The area includes the Island of Peace, and a hydroelectric power-plant dating to 1932. The plant, established by Pinhas Rutenberg, produced much of the energy consumed in Mandatory Palestine until the 1948 Palestine war. The channels and dams built for the power-plant, together with the two rivers, formed a man-made island.
The 1994 Israel–Jordan peace treaty recognized the area to be under Jordanian sovereignty, but leased Israeli landowners freedom of entry. The 25-year renewable lease ends in 2019. The Jordanian government announced its intention to end the lease; the treaty gives Jordan the right to do so only on one condition-that one year prior notice is given, which coincided with the announcement in October 2018.
Pinhas Rutenberg, a Russian-born Zionist and engineer immigrated to Palestine in 1919. After submitting a plan to the Zionist movement for the establishment of 13 hydroelectric power stations and securing financing for the plan, he was awarded a concession from the British Mandatory government to generate electricity, first from the Yarkon River near Tel Aviv, and shortly thereafter, utilizing all the running water in western Palestine.
Naharayim is part of 6,000 dunams sold to the Palestine Electric Corporation (PEC) run by Pinhas Rutenberg. The Naharayim site was chosen for the strong water flow and the possibility of regulating the flow through storage in the Sea of Galilee during the winter rainy season and release of the water reserves in the summer. Construction began in 1927 and continued for five years, providing employment for 3,000 workers. The site was named Naharayim, Hebrew for "Two Rivers."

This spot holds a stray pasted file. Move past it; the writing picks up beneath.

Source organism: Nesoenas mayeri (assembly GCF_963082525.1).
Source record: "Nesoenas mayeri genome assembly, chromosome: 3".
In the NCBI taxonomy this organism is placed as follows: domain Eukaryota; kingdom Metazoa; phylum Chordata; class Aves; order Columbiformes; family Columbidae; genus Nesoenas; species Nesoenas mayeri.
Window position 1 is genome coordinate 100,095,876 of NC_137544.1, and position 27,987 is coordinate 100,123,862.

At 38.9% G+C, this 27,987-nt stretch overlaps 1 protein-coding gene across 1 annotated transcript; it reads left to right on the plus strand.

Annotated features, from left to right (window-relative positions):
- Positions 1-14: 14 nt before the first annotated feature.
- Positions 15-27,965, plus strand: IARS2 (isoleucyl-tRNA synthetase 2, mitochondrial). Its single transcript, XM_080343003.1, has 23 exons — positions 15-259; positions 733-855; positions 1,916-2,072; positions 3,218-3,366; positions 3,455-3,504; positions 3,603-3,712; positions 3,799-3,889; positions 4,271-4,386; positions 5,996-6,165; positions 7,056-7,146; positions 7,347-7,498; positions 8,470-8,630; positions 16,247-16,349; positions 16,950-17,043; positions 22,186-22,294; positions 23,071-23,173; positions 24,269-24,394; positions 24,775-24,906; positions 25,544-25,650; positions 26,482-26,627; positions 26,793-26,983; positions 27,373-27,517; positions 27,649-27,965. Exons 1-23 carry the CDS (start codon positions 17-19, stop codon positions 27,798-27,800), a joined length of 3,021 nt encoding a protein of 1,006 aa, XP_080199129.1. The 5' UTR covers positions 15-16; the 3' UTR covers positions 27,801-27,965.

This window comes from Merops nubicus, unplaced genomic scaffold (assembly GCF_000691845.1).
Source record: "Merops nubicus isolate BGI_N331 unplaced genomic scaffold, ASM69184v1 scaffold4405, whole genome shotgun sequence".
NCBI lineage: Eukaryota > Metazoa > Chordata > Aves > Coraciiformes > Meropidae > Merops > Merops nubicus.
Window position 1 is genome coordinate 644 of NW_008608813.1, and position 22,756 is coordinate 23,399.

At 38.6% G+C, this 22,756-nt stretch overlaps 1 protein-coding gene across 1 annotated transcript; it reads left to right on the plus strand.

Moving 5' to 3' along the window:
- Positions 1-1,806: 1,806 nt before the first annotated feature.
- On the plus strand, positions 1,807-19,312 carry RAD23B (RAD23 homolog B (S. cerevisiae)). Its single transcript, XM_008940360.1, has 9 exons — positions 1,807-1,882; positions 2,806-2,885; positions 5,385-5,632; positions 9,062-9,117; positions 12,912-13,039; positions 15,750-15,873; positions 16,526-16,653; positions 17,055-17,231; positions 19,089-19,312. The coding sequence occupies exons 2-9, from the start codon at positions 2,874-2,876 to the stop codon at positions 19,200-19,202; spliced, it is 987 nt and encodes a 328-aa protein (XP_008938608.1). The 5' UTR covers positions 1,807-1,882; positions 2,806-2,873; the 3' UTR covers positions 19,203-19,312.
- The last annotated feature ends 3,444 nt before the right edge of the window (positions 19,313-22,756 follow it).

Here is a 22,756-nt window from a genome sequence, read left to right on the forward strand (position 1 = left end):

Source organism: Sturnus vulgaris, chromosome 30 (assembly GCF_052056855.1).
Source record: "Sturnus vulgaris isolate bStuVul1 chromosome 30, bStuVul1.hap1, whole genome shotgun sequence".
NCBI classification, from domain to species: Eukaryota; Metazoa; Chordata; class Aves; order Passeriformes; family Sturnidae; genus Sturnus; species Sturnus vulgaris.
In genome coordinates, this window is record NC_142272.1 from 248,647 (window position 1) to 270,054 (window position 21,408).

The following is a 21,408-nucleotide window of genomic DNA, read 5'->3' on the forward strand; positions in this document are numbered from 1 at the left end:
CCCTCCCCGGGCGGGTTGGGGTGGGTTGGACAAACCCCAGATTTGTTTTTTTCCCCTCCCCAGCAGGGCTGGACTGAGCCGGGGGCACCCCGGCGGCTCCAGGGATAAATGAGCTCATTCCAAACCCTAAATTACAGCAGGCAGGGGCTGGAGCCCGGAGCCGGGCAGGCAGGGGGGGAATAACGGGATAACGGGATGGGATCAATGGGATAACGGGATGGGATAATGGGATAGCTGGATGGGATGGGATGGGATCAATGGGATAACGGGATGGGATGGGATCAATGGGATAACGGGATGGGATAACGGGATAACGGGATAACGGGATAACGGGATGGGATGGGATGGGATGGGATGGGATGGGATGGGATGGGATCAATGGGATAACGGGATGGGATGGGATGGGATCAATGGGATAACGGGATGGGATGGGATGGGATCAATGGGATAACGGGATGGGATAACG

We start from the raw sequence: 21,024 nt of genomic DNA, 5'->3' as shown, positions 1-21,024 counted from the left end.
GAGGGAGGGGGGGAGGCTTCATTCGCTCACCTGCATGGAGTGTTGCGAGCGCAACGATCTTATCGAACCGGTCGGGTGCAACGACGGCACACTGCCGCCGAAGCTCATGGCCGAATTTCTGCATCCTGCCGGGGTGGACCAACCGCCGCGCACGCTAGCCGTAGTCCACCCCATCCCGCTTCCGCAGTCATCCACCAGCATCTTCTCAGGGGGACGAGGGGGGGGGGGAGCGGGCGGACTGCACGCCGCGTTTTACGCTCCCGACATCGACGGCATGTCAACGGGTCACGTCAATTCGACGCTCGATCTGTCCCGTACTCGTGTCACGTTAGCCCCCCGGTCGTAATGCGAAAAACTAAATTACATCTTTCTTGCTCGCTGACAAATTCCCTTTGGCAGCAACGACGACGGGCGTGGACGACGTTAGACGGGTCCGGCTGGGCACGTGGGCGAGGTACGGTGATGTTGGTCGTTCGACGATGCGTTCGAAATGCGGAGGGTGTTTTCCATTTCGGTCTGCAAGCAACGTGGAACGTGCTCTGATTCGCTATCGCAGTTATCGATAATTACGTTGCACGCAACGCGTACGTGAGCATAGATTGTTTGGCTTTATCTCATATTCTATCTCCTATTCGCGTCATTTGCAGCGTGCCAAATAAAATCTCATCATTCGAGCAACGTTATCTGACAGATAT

Tel Or (Hill of Light) was a residential neighborhood built near the plant to house employees. Employees of the power station also farmed thousands of dunams of land and sold some of the produce at a company workers’ supermarket in Haifa.
In the days before Israeli independence, Naharayim was the proposed venue for two meetings between Golda Meir and King Abdullah, in an attempt by the Jewish leadership to head off Jordanian participation in the war.
In violation a November 1947 agreement between Meir and Abdullah, the Arab Legion's 4th Battalion launched a mortar and artillery attack on the Naharayim police fort and Kibbutz Gesher on April 27-29, 1948. The attack paved the way for the pan-Arab invasion of Mandatory Palestine. On the evening of April 27, the Legion began shelling the fort and kibbutz, stepping up the attack the following day. Many of the kibbutz buildings were destroyed.
On the morning of April 29, a Legion officer demanded the evacuation of the fort, but was turned down. After protests to the British Mandate administration, the shelling was halted, and Abdullah was reprimanded for "aggression against Palestine territory." In the wake of the attack 50 children of the kibbutz were evacuated, first to the Ravitz Hotel on the Carmel, and then to a 19th-century French monastery on the grounds of Rambam Hospital in the Bat Galim neighborhood of Haifa, where they lived for the next 22 months. An Iraqi brigade invaded at Naharayim on May 15, 1948, in an unsuccessful attempt to take the kibbutz and fort. The power plant was occupied and looted by the Iraqi forces.